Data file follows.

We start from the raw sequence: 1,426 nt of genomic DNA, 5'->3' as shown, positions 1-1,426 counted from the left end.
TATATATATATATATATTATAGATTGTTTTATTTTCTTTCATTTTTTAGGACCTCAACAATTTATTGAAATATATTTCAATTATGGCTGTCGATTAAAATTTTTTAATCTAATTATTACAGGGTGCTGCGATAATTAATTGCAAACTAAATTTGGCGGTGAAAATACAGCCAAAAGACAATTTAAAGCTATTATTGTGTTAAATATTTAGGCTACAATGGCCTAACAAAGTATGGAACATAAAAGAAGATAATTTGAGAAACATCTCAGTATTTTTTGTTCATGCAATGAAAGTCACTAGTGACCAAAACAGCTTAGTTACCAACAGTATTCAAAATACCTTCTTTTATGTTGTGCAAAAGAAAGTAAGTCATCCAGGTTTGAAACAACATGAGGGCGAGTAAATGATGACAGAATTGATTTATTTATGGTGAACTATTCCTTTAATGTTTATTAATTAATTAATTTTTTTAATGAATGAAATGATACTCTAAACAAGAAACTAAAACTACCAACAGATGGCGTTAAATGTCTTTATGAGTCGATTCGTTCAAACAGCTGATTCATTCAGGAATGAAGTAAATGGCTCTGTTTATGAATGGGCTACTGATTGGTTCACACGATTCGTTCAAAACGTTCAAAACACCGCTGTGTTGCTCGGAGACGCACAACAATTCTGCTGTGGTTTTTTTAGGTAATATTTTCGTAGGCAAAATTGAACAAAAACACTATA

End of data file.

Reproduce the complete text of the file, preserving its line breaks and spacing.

We start from the raw sequence: 1,426 nt of genomic DNA, 5'->3' as shown, positions 1-1,426 counted from the left end.
TATATATATATATATATTATAGATTGTTTTATTTTCTTTCATTTTTTAGGACCTCAACAATTTATTGAAATATATTTCAATTATGGCTGTCGATTAAAATTTTTTAATCTAATTATTACAGGGTGCTGCGATAATTAATTGCAAACTAAATTTGGCGGTGAAAATACAGCCAAAAGACAATTTAAAGCTATTATTGTGTTAAATATTTAGGCTACAATGGCCTAACAAAGTATGGAACATAAAAGAAGATAATTTGAGAAACATCTCAGTATTTTTTGTTCATGCAATGAAAGTCACTAGTGACCAAAACAGCTTAGTTACCAACAGTATTCAAAATACCTTCTTTTATGTTGTGCAAAAGAAAGTAAGTCATCCAGGTTTGAAACAACATGAGGGCGAGTAAATGATGACAGAATTGATTTATTTATGGTGAACTATTCCTTTAATGTTTATTAATTAATTAATTTTTTTAATGAATGAAATGATACTCTAAACAAGAAACTAAAACTACCAACAGATGGCGTTAAATGTCTTTATGAGTCGATTCGTTCAAACAGCTGATTCATTCAGGAATGAAGTAAATGGCTCTGTTTATGAATGGGCTACTGATTGGTTCACACGATTCGTTCAAAACGTTCAAAACACCGCTGTGTTGCTCGGAGACGCACAACAATTCTGCTGTGGTTTTTTTAGGTAATATTTTCGTAGGCAAAATTGAACAAAAACACTATA